Tournament Collection Tee

For more than a decade we’ve created our own “Special Edition” logos for each of the year’s four Major Championships. Each one is loaded with a variety of symbols and references to the specific tournament and the courses on which they’re played. Read More
$14.99
Tournament Collection Tee
Article #N6153130
Share
   
$14.99

Details

For more than a decade we’ve created our own “Special Edition” logos for each of the year’s four Major Championships. Each one is loaded with a variety of symbols and references to the specific tournament and the courses on which they’re played. Read More

Product Actions

Add to cart options

Variations

  • Color: Cardinal
Availability: 

In Stock

Free Shipping

Promotions

Free Ground Shipping

You may also like

Additional Information

 For more than a decade we’ve created our own “Special Edition” logos for each of the year’s four Major Championships. Each one is loaded with a variety of symbols and references to the specific tournament and the courses on which they’re played. We put the logo on the hats, staff bags and headcovers of the TaylorMade Tour Staff pros who compete in that particular event. Now we’re making those items available to you, along with a T shirt in your choice of red or gray.  

 

Here’s the story behind this year’s Special Edition U.S. Open logo:

 

1.) The 1971 U.S. Open, contested at Merion’s East Course, was decided by a two-man playoff. The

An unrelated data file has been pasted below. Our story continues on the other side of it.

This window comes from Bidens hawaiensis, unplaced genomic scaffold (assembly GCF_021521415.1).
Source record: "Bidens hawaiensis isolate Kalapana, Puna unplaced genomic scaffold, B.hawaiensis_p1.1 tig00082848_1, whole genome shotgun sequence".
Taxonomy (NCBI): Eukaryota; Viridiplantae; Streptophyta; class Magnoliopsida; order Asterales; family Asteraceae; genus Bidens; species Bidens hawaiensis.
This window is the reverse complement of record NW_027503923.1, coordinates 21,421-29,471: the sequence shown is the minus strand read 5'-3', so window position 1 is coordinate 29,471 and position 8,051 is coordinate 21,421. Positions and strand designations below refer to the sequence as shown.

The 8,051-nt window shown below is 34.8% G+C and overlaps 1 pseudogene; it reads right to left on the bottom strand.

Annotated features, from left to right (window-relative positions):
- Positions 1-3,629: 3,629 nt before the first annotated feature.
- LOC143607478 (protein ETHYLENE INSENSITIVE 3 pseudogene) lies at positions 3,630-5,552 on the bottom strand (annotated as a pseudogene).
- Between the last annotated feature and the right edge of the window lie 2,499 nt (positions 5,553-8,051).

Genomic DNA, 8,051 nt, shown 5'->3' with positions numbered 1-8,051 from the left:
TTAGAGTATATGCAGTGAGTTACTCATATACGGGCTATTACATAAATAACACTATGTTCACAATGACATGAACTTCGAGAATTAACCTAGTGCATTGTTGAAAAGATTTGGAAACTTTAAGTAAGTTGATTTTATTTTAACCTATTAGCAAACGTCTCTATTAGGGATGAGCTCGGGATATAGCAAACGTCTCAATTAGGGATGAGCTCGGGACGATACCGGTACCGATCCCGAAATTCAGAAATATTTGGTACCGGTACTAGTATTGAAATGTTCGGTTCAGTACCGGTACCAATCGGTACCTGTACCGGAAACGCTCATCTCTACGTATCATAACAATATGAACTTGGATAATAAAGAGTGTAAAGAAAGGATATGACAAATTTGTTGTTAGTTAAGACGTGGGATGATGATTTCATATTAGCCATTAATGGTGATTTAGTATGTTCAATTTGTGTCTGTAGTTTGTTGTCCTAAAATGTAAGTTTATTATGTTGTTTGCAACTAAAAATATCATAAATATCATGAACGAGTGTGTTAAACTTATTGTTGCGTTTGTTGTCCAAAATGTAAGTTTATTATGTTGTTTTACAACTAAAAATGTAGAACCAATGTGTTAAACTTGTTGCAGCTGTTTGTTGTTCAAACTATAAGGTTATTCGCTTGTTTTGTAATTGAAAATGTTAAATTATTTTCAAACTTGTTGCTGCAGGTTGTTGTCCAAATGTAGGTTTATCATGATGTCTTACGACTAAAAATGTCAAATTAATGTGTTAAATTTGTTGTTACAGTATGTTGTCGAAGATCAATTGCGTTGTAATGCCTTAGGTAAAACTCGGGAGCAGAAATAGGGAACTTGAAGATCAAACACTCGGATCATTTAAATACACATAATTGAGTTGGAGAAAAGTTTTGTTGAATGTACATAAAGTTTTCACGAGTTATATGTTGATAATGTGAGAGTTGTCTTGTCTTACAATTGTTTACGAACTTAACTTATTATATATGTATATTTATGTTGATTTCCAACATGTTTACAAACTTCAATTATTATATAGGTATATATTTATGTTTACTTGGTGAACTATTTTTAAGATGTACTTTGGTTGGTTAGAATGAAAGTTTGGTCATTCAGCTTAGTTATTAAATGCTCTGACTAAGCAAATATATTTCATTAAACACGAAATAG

rattlesnake refers to the rubber snake that the eventual champion kept in his bag to entertain galleries. He tossed the snake at his opponent’s feet prior to teeing off not, as is widely believed, to unnerve him, but because his opponent asked to see it. The rattlesnake also evokes the universal symbol for medicine, a snake wound around a staff (Asciepus, the Greek god of medicine and healing, carried such a staff and snake), which is a reference to Merion’s 1934 and 1950 U.S. Open champions, both of whom overcame serious health issues to win.

 

2.) The snake’s rattle is shaped and colored like the red wicker baskets that top the pins at Merion’s East Course, site of this year’s U.S. Open. The course architect got the idea from English sheepherders, who put round wicker baskets atop their staffs to protect their lunch from wildlife.

 

3.) The Liberty Bell, an icon of American independence and a symbol of the city of Philadelphia, is located just 10 miles from Merion.

 

4.) The letters MMXIII (at the top of the bell) are the Roman numerals for 2013.